How to Unroot/Unbrick Galaxy S10/S10e/S10 Plus/A50!

In this tutorial, I am going to show you how to unroot/unbrick a Samsung Galaxy S10, S10e, S10 Plus, or the A50 easily using ODIN and stock firmware.  You will need a Windows computer, any Windows computer will do or also you can run Windows using virtual machine software like VMWare but I do recommend simply borrowing your friend’s Windows laptop, I am sure one of your friends have one.

First, you will need to find the model number on your phone.  If you are in a bootloop or bricked state and cannot access the phone at all, you can also check the original box that came with the phone or check the back bottom of the phone which should list the model number.

This unroot/unbrick method supports ALL MODELS including:

  • Samsung Galaxy S10 SM-G973F, SM-G973N, SM-G973F-DS, SM-G973U
  • Samsung Galaxy S10e SM-G970F, SM-G970N, SM-G970F-DS, SM-G970U
  • Samsung Galaxy S10 Plus SM-G975F, SM-G975N, SM-G975F-DS, SM-G975U

If you are getting this message “An error has occurred while updating device software.
Use the Emergency recoery function in the Smart Switch PC software”, you can also use this unroot/unbrick method.   That state is SAME as ODIN download mode.

(Above is my bricked Galaxy S10 that happened while re-rooting my S10. This is easily fixable by following this tutorial.)

Step 1. Check the model number of your phone under Settings->About Phone.  Mine is a SM-G973F.

 

Step 2. Power off your phone.  Then hold down the Volume Down and Bixby buttons together(in above photo I am holding both with my left thumb, if you have small fingers, have someone else help you hold it) and insert the USB cable from your computer to your phone.  You should see a warning screen.

Hit the Volume Up key to put it into ODIN Download mode.

Step 3. Next, go to SamMobile.com/firmwares and enter your phone model number to find the appropriate firmware your phone.  If for some reason you don’t see your exact country/carrier firmware, you can go ahead and use another country/carrier.  So long as your model number is same, you can actually flash any of the firmwares.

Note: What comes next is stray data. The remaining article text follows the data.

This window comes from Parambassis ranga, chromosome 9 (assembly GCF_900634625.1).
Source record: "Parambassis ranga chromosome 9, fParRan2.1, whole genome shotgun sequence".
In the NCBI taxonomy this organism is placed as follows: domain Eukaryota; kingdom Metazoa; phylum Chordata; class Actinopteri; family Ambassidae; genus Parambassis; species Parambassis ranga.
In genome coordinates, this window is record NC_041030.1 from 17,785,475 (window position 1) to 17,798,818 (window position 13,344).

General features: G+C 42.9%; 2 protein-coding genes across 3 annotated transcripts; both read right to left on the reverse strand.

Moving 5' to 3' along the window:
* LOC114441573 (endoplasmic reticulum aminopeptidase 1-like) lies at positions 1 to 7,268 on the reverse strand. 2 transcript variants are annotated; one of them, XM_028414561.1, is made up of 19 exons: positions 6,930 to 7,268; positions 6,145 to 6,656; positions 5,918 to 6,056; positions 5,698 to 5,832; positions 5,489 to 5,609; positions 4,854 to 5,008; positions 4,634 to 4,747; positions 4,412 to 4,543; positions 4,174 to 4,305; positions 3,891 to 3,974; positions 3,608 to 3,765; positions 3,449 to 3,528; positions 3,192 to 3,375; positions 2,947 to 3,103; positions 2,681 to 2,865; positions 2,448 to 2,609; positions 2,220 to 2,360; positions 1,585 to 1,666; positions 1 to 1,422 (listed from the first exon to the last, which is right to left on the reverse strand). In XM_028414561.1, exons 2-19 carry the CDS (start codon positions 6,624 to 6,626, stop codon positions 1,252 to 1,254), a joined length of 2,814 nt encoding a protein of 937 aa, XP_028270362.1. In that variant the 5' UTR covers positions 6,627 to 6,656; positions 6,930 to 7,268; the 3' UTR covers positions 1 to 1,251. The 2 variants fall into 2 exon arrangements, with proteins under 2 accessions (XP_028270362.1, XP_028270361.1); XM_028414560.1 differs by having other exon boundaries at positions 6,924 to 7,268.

Once firmware has been downloaded, extract all/unzip the zip file, which should give you a bunch of files starting with “AP”, “CP”, “BP”, “CSC”, and “HOME”.

Step 4. Download ODIN & Drivers then extract the ODIN zip file, which should give you a new directory with the ODIN program.  Run the ODIN program.

You should see a blue-highlighted box with a random COM number.  If for some reason you don’t see it, no worries, just run the Samsung USB driver program you downloaded and install the drivers then unplug/re-plug the USB cable to your phone. You should see it.

Next, choose the appropriate files for the tabs “BL”, “AP”, “CP” with firmware files that also start with the same 2 letters.

For “CSC”, you can choose the file beginning with “CSC” to wipe everything or “HOME” to keep data.  For rooted phones, use “CSC” as choosing “HOME” will corrupt data and you will have to wipe data anyways as shown in my video tutorial.  However, on non-rooted phones, you can choose “HOME” and it will keep data so you won’t lose anything.

Once everything set, hit “Start” and your phone should start flashing the firmware.


When done successfully, you will see “PASS” and your phone should reboot.

In my case, I used “HOME” on a rooted phone for “CSC” section and corrupted my data.  My phone automatically rebooted to factory reset menu where I wiped my data and rebooted.

 

If for some reason you end up in a bootloop instead(which could happen), you can manually factory reset and wipe your device by holding down the Volume Down and Power buttons together for about 7 seconds until your phone resets then IMMEDIATELY hold down Volume UP, Bixby, and Power buttons together until you enter stock recovery like shown in below photos.

Once in stock recovery, just choose “Wipe data/factory reset” which will wipe everything and reboot.

That should get you fully rebooted.  Congratulations, you have successfully unrooted/unbricked your Samsung Galaxy S10, S10e, S10 Plus, or A50.

This method also works for the Galaxy Note 9 series, only thing different is the firmware file.

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Max Lee

Max Lee is the founder of HighOnAndroid.com. Max makes Android tutorials and review videos for people who want to get high on Android over at his YouTube channel and Korean YouTube channel.